It’s been more than four weeks since New Zealand joined a growing list of countries that have asked their residents to remain home in order to prevent the spread of COVID-19. While everyone’s experience of the lockdown has been different and everyone’s facing different challenges, one thing is true for all of us - our daily lives have changed radically and we are spending almost the entirety of our time at home. Most of the activities that normally take place throughout the city are now taking place inside our houses and apartments, turning our dwellings into multi-purpose buildings where our daily activities - work, education, recreation, etc - all happen in close proximity to each other.
With these extended periods of time spent indoors, and with shorter and cooler days, we are reminded of how important the quality of our indoor environment is. A home that is dry, warm and light will have positive impacts on our well-being, can reduce our chances of getting sick and could even make us more productive. The walls, floor and roof of our homes, typically known as the building envelope, play a key role in keeping us comfortable and healthy - especially if we want to do so without spending a fortune in heating or cooling.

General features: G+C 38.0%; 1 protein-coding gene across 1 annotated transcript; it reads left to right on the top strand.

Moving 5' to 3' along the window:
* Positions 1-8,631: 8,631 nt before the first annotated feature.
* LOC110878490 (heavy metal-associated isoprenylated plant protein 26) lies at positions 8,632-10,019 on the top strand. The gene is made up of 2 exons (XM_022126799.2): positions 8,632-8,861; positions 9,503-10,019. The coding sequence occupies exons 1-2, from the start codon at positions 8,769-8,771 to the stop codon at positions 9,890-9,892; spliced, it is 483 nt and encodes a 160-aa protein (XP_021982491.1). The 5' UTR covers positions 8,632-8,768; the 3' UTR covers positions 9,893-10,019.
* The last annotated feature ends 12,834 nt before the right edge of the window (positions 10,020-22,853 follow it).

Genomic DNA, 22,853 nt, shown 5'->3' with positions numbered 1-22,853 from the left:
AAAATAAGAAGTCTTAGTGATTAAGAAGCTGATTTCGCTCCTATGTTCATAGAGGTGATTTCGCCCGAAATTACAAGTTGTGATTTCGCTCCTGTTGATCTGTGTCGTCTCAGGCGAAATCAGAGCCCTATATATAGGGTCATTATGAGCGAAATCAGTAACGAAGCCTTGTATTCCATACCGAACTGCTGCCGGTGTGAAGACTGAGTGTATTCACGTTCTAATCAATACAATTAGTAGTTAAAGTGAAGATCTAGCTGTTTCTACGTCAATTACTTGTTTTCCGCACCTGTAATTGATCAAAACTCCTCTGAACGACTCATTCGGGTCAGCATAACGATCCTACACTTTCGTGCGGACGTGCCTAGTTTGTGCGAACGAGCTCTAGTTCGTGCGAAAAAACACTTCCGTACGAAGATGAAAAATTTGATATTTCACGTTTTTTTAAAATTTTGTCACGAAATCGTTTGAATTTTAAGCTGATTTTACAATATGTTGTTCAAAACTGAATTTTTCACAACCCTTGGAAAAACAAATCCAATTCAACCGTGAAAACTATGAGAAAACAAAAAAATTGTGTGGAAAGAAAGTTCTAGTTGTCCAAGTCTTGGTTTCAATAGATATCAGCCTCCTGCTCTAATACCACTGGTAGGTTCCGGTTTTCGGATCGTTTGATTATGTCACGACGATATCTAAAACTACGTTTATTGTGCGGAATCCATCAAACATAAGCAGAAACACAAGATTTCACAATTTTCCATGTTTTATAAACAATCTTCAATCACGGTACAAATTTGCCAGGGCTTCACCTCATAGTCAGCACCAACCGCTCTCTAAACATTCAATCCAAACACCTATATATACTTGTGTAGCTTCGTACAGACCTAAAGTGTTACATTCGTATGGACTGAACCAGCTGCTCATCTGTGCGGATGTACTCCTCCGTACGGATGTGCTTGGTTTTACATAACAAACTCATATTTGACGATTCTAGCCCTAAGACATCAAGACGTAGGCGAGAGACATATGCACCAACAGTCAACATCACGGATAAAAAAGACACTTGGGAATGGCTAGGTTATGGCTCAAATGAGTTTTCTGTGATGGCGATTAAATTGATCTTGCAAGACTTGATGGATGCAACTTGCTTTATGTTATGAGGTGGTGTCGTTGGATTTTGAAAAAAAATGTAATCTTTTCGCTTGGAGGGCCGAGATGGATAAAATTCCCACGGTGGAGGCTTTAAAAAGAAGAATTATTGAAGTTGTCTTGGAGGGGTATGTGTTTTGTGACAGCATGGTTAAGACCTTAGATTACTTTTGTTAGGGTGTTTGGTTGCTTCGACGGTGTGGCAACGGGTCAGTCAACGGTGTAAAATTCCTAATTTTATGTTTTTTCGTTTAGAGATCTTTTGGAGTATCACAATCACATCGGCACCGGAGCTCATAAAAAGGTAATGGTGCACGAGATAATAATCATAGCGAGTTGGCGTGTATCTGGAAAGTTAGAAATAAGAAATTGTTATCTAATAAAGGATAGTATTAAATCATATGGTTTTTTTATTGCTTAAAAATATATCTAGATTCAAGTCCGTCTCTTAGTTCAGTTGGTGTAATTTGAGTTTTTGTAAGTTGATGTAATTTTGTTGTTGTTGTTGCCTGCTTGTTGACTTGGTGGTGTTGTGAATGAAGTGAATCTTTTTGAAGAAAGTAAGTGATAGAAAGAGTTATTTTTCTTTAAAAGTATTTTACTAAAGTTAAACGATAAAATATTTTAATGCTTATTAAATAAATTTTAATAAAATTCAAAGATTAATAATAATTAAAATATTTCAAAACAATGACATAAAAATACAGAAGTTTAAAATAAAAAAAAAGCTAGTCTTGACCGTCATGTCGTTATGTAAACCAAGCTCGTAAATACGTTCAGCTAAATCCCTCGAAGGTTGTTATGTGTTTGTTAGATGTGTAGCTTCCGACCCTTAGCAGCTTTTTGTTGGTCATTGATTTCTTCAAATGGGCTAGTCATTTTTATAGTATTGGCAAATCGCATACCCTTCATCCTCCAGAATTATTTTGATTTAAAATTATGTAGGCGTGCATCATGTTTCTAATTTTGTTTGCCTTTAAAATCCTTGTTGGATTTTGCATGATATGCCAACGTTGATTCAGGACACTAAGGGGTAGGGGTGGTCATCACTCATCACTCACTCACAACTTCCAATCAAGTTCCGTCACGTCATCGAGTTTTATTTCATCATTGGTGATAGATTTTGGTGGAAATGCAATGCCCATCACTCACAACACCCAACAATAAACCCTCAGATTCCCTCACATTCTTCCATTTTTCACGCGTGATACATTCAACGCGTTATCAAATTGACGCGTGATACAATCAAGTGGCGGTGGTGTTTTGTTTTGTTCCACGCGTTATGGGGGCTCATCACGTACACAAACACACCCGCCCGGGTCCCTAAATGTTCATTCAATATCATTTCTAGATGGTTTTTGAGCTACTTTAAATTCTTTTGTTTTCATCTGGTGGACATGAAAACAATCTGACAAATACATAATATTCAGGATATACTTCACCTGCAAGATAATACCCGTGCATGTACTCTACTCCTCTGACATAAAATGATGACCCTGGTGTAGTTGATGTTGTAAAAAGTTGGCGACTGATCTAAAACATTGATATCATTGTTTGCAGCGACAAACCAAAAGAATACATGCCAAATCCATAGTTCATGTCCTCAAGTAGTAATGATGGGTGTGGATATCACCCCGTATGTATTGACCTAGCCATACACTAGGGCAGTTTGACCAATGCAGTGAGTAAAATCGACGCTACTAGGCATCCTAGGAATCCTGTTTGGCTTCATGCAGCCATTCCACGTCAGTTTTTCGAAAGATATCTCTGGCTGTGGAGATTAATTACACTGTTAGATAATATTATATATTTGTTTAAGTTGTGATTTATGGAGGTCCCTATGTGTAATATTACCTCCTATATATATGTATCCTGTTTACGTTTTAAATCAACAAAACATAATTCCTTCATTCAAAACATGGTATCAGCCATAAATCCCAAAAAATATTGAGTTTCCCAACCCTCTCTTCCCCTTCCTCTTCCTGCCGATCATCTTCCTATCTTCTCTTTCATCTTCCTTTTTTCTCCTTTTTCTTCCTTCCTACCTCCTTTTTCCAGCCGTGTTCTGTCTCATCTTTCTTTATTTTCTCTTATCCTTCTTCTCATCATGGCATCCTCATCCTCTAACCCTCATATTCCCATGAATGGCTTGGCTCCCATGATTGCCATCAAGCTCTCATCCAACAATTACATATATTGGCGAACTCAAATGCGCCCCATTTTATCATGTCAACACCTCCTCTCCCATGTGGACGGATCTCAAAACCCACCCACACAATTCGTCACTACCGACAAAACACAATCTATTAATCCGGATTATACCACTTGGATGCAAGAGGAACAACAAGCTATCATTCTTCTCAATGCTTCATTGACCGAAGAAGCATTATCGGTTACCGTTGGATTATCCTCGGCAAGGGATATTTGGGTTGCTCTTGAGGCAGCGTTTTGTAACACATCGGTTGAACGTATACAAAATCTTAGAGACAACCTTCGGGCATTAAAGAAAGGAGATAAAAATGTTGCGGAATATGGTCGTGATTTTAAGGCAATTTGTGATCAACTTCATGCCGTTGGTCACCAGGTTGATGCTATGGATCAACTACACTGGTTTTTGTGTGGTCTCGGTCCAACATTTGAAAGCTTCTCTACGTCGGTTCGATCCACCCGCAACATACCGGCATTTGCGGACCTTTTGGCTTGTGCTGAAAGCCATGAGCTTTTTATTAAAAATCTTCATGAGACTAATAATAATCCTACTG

A home that is dry, warm and light will have positive impacts on our well-being, can reduce our chances of getting sick and could even make us more productive.
Creating a comfortable environment while being as energy efficient as possible were the two principles that guided the design of Camp Glenorchy Eco Retreat, which aims to become the world’s first Zero Energy accommodation. From the very early stages of the project, its design team was aware of the importance of the building envelope in achieving those outcomes. The envelope of the site’s various buildings became a central part of its design.
This week at Sust we’ve published two articles that focus on the building envelope of Camp Glenorchy’s cabins and common areas. The first article, A building envelope design process for Zero Energy, explains in detail the steps taken during the design stage to define the elements of the building envelope. The second one, A building envelope for Zero Energy and comfort, discusses the materials and construction techniques chosen by the team to achieve the project’s initial outcomes.
It is important to remember that the right building envelope will vary from project to project, and will depend on many different factors such as the climate, the site and your goals. However, Camp Glenorchy’s story highlights a number of steps that every project should follow to achieve a high-performing envelope. Some of the aspects that contributed to Camp Glenorchy’s successful approach are:
If you’re starting a new build or renovation soon, once the lockdown is over, we hope you find this process and approach helpful. In the meantime make the most of this time with your family and keep safe.